Miller, Steven P. The Age of Evangelicalism: America's Born-Again Years. Oxford: Oxford University Press, 2014. viii + 221 pages. Hardcover, $24.95.
Explaining the American political arena is often analogous to a blood sport, especially as it revolves around the presidential election cycle. A 2002 study by sociologists Michael Hout and Claude S. Fisher identified a trend in which a "rapidly increasing portion" of survey respondents identified "no religion" when asked about religious preference. (1) More recent studies indicate the trend has continued. If a growing number of Americans identify themselves as "no religion," then how was the evangelical right able to appear as a force on American's political stage? In The Age of Evangelicalism, historian Steven Miller bookends the role of born-again evangelical Christianity with the election of President Jimmy Carter in 1976 and the administration of President George W. Bush in the 2000s in order to show how the movement grew from a liberal religious philosophy to a conservative right-wing political organization divided from America's mainline religions and aligned with independent televangelists and megachurches. He also explores the impact of the 1980s scandals of a number of prominent evangelists on the movement.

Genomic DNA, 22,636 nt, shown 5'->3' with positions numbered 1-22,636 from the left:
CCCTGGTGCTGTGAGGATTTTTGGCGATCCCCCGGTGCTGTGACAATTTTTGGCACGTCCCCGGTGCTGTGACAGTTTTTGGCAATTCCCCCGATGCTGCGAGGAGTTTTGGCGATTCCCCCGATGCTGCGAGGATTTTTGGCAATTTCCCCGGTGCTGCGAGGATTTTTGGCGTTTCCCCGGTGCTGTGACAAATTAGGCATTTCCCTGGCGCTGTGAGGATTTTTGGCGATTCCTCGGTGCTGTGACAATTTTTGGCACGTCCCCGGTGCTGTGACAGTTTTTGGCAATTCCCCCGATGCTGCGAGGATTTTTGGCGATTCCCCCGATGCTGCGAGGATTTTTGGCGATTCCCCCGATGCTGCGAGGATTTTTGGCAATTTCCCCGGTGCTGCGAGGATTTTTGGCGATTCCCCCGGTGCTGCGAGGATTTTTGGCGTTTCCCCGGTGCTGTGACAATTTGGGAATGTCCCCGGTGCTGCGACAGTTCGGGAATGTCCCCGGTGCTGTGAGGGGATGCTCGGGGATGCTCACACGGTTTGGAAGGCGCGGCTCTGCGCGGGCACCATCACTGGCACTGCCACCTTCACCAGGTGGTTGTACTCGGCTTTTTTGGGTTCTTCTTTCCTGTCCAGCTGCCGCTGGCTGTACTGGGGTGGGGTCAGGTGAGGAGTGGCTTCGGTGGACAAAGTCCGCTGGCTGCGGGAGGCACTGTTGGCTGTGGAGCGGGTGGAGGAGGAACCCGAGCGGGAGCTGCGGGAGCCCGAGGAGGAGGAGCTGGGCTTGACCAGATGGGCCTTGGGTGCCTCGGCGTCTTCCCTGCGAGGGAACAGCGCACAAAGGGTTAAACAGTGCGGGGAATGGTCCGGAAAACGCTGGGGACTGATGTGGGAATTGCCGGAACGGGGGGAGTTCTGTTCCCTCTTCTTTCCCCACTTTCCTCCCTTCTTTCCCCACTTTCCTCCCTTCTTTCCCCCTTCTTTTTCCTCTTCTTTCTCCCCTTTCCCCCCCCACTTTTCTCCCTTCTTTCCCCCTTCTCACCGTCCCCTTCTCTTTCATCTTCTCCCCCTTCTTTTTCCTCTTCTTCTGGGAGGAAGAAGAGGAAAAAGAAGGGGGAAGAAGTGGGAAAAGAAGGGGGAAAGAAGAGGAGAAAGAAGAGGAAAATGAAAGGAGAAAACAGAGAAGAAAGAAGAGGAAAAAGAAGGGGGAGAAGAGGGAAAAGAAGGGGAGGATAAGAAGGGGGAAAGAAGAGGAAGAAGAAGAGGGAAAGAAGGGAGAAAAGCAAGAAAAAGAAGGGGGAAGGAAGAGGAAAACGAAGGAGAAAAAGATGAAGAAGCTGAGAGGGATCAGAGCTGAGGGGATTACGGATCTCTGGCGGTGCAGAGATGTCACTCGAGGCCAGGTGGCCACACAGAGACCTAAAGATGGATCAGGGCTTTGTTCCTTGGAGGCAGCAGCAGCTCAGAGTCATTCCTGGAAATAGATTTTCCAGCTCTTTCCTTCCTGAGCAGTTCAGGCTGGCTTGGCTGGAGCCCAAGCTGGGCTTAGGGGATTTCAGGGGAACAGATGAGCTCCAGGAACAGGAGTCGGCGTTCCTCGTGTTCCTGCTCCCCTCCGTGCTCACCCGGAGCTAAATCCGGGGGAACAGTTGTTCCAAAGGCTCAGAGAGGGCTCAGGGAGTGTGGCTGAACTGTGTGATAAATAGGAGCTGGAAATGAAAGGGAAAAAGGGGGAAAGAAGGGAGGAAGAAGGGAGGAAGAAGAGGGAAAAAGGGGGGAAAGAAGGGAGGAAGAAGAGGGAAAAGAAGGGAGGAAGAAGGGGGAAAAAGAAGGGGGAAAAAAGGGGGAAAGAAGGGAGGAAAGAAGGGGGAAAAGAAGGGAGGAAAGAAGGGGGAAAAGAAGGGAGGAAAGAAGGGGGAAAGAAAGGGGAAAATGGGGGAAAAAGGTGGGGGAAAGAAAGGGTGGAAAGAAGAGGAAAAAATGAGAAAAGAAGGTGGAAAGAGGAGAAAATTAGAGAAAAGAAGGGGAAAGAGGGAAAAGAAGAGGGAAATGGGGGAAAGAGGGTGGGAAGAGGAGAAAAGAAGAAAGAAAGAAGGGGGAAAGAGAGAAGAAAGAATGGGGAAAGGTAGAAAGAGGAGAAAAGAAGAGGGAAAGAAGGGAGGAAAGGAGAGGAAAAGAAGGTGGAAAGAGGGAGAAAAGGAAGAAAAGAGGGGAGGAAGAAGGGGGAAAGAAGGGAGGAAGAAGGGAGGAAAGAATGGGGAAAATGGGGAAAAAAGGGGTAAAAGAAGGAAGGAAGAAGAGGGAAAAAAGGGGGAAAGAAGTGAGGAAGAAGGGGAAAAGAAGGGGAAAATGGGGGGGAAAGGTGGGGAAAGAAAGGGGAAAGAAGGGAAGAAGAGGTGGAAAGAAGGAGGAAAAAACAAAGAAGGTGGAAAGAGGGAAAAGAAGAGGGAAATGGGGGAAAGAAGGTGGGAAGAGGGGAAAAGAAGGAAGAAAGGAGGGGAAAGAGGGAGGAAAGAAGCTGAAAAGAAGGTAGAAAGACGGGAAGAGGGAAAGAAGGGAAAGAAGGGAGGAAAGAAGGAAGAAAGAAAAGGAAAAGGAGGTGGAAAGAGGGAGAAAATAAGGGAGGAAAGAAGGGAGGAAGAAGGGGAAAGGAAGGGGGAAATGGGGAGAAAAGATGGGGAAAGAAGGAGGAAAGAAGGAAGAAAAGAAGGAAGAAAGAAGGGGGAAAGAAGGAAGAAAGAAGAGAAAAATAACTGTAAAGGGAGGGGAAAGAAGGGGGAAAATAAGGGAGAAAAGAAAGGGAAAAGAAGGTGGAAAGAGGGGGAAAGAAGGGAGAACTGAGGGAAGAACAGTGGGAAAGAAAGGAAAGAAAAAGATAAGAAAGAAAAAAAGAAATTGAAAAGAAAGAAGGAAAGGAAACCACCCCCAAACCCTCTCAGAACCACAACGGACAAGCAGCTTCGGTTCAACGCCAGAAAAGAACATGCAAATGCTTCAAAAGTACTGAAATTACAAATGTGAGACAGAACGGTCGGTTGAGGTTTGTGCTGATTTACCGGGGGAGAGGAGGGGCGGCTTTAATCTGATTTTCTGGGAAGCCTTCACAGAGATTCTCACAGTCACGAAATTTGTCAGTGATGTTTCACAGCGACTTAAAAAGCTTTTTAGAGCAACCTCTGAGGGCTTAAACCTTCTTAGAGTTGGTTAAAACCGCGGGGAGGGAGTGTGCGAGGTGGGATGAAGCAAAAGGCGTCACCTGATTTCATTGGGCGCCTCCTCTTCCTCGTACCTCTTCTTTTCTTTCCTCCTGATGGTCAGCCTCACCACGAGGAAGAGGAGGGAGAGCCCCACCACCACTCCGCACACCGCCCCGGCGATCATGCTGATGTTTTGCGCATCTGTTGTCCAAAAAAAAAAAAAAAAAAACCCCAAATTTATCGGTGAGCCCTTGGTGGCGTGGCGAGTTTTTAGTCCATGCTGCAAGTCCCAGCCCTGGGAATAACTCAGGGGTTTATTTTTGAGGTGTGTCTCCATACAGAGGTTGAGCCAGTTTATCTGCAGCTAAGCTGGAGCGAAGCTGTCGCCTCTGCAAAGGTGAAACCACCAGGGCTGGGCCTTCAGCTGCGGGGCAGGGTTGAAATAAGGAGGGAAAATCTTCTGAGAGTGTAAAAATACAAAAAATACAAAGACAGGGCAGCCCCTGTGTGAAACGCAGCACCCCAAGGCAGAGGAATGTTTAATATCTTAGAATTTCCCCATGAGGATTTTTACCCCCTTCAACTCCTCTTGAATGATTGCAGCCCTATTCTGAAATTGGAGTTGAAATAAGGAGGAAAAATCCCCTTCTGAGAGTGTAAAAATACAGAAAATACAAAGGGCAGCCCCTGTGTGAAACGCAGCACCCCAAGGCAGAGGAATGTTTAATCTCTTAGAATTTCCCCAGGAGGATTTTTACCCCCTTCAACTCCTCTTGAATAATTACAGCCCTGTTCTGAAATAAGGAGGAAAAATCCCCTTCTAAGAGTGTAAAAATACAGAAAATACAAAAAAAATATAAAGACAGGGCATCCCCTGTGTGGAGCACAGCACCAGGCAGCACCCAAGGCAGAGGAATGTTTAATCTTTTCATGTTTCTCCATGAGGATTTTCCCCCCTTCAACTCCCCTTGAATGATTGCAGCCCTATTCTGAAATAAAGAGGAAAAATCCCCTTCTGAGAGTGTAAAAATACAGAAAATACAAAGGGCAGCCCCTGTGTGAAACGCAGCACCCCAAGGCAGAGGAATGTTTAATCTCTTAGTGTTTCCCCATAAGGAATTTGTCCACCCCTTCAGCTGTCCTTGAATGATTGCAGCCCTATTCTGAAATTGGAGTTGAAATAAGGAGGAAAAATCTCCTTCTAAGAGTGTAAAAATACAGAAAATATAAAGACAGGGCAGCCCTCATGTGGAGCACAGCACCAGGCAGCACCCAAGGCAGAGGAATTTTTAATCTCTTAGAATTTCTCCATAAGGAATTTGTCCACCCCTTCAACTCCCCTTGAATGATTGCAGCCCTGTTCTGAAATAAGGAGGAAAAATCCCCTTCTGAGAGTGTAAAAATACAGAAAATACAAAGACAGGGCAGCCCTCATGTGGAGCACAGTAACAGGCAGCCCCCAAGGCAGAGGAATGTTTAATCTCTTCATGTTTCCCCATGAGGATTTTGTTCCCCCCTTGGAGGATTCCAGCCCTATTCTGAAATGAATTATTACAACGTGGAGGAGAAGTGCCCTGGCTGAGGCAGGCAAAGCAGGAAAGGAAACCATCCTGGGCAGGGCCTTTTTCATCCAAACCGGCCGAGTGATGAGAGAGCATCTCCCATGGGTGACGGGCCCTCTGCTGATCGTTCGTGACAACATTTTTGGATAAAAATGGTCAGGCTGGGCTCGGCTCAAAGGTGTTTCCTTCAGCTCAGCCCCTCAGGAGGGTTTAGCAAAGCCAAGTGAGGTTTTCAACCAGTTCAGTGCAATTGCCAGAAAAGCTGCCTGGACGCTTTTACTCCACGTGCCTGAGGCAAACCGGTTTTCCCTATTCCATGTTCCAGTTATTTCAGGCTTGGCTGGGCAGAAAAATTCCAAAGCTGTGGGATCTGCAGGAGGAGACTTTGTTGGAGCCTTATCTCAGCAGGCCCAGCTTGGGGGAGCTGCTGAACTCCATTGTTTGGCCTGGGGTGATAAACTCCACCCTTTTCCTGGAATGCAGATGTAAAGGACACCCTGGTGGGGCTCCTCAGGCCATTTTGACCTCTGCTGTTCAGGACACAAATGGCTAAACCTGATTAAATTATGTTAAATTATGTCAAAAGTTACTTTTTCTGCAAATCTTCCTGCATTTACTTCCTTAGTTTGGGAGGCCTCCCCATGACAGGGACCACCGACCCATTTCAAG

Although this book focuses on a more recent slice of American history (1976-2008), it also touches on the longer Cold War between the former Soviet Union and the West led by the United States. The author defines the idea of a "civic-church" as one that cuts across the lines of Christianity, Judaism, Protestantism, and Catholicism and demonstrated in Billy Graham's 1952 rally at the Lincoln Memorial. The author argues that the leaders of the nation's mainstream religions joining Graham on the dais set the stage for "born-again Christianity" as a vital force in American society.
The book opens by describing the general distrust by Americans of Washington politics in the 1970s after the end of the Vietnam War, the Watergate burglary and resignation of President Richard Nixon, and the exposure of the misuse of American intelligence. The author argues that these events provided a platform for an unknown state governor, a self-described born-again Christian named Jimmy Carter, to upset the sitting president and precipitate the rise of the "arch-nemesis" Christian Right. The 1976 presidential election campaign set up the first engagement between the left and right wings of the Christian...